As an independent website, we don’t promote one brand over another, however today we’re making a slight exception. Not due to the fact that one brand is better, but there only appears to be one brand. In fact, it appears the tool I want to talk about today seems to be very niche; however, I think they’re one of the best things any cross stitcher can get.
Without beating around the bush anymore, I want to talk about Canary mini snips. These little things are super tiny scissors, which you use with the tips of your fingers, instead of pushing your fingers through the hoop handles of a standard pair of scissors.
You may know that I’m a big fan of getting the perfect scissors for you however these little scissors might just be my all-time favorites. As small snips, they are perfect for thread cutting, they don’t take up much space, you don’t have to fiddle with finding the hoops and getting the proper control. You can pick these up and make a snip and put them back before even getting a normal pair of scissors ready. However, their excellence doesn’t end there. They’re round-tipped, meaning you won’t stab yourself, they can be attached to keychains or put into a travel cross stitch kit, and as the blades are super tiny, they’re fully safe scissors to fly with.
It also helps that you can pick them up for under $10.
You can pick up a pair on Etsy.com in a variety of styles
A lot of people like to keep track of cross stitch patterns on their computers, ipads, tablets or phones, but what are the best ways to mark up your cross stitch patterns? We’ve reviewed the biggest solutions on the market to help you pick.
Based on 185 reviews
Free, and therefore right up there with favourability, XODO is a good alternative to ezPDF. It’s not as easy to use, and that’s why it gets a worse score, but there is one advantage XODO has over ezPDF; it can be used across devices. All you need to do is set up an account and you can use the android app or go online (through your computer, iPad, phone or any internet-enabled device (including your smart TV)) and you can pick up where you left off. Great for those who want multiple devices.
Based on 82 reviews
Foxit is a great app for editing pdfs on the go, however, it’s built with that purpose, and therefore doesn’t easily control cross stitch markups. It still works, its free, and its great at opening any PDF, however, the app is considerably larger than the alternatives, and it’s just not as good on our tests.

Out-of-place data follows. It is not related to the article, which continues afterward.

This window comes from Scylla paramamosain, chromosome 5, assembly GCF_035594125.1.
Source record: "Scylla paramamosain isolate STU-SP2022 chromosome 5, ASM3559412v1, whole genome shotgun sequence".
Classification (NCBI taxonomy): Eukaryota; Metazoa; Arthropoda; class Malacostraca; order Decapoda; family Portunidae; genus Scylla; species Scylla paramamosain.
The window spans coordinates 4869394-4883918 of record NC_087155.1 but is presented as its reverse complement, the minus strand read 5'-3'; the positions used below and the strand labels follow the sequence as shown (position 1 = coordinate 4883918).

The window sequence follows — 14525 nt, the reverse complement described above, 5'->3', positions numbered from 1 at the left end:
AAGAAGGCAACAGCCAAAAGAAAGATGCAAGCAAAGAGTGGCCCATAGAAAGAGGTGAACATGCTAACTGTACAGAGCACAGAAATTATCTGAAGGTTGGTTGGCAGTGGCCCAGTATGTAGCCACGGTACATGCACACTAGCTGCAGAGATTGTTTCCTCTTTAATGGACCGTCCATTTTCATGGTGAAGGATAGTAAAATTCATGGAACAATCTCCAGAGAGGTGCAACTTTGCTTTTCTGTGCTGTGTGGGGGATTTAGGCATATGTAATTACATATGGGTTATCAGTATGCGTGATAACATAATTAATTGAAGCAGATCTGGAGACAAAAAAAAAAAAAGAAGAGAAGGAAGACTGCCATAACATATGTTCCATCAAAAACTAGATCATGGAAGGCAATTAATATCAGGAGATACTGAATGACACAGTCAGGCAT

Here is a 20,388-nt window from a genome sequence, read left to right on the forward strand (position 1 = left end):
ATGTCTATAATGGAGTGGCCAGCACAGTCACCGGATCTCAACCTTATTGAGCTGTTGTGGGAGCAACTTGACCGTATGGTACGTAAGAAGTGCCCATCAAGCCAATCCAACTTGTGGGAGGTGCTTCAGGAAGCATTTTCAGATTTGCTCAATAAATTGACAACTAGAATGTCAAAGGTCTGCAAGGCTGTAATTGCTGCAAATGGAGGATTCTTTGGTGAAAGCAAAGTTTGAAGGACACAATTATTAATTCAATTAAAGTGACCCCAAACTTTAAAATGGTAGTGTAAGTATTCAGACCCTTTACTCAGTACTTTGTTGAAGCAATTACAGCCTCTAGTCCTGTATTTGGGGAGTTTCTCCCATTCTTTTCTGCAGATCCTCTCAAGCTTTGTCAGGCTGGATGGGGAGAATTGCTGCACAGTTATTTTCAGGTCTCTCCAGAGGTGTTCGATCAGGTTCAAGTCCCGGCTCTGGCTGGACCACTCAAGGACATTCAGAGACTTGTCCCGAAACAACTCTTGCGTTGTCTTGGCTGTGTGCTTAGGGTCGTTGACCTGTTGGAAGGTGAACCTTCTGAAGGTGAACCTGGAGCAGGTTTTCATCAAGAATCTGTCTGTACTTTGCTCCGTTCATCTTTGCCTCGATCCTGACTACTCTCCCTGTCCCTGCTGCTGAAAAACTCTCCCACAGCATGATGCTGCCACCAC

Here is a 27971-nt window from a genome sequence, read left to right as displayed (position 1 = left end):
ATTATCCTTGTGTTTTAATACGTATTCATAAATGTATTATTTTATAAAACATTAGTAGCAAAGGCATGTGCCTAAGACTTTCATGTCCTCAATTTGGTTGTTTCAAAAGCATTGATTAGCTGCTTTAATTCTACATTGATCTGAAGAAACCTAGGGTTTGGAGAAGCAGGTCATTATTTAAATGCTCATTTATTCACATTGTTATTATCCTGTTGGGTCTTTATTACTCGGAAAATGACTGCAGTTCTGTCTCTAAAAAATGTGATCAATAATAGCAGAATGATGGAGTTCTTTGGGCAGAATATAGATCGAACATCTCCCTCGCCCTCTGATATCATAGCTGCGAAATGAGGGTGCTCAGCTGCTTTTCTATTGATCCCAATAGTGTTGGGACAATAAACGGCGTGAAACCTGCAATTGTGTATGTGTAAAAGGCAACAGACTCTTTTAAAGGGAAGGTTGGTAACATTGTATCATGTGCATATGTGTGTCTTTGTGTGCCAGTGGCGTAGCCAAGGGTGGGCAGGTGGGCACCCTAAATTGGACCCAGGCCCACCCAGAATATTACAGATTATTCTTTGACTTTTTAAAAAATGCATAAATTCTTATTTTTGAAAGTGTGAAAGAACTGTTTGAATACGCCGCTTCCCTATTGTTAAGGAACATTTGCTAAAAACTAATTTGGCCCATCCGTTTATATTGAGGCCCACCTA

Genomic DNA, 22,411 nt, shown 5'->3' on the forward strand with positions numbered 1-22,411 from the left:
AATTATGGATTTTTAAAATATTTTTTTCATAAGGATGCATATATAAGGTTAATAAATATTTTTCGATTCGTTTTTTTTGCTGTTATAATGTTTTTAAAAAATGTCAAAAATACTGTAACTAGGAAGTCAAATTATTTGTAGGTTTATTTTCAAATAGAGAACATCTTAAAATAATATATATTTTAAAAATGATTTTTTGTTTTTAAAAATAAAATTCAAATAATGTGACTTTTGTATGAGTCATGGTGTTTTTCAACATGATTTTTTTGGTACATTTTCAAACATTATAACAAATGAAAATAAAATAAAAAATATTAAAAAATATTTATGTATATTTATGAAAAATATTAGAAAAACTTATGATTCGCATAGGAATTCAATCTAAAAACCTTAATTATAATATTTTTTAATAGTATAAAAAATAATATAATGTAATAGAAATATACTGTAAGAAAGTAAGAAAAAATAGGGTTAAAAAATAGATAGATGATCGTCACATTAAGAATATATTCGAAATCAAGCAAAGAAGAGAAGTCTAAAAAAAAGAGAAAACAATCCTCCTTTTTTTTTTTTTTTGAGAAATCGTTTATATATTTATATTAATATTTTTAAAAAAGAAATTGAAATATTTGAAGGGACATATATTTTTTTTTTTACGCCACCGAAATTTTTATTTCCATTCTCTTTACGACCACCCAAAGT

Based on 374 reviews
Frankly, ezPDF has everything you want from a markup app. It’s lightweight (doesn’t take up too much space on your tablet/phone), can open any pdf with ease, and its mark up tools appear to be designed especially for cross stitch. You can undo incorrect markups, even if they were from weeks previous, and the app saves as you go, meaning no mistake app closing losing your work. However with more and more bugs being reported, with no customer service, and a VERY questionable set of permissions required to use, it’s no longer as good as it once was.
Based on 1091 reviews
iBooks probably wasn’t what you were thinking when you read this list, but as a built in-app, it does everything you need a cross stitch mark up app to do. Not only is it built-in, therefore free, but it is lightweight, has an easy to use format, and saves as you go. It’s not fantastic at loading times but will open anything you throw at it.
Based on 78 reviews
The new app from Ursa software (the makers of WinStitch and MacStitch) is a dream to us and is the ONLY app on this list specifically made for the purpose. It’s frankly, brilliant. But there is one big issue, and that’s its dependency on .chart files, a file format specifically made for the app. One day I’m sure they’ll be everywhere, but at the moment, finding a .chart is actually kinda hard.
Based on 27 reviews
Goodnotes is a brilliant app, it’s on its 4th generation, its been made to do pretty much anything you can think of to a pdf with ease, and its a dream to use. But its also the most expensive app on the list. If you’re aching for a great app that’ll be supported for decades to come, Goodnotes is it, but with many free alternatives, I wouldn’t go with it for my first choice.
Based on 18 reviews
GoodReader is pretty much a carbon copy of Goodnotes, so the same applies from a review perspective, but with the lower cost comes less innovation. They’re always playing second fiddle to Goodnotes.
Based on 312 reviews
ezPDF reviewed with our android users as the best app by far, but with the iOS app, everything is different. Hard to install, barely works, late updates, large install file, and not as easy to use as the android version. I’m afraid ezPDF just lets the side down on iOS.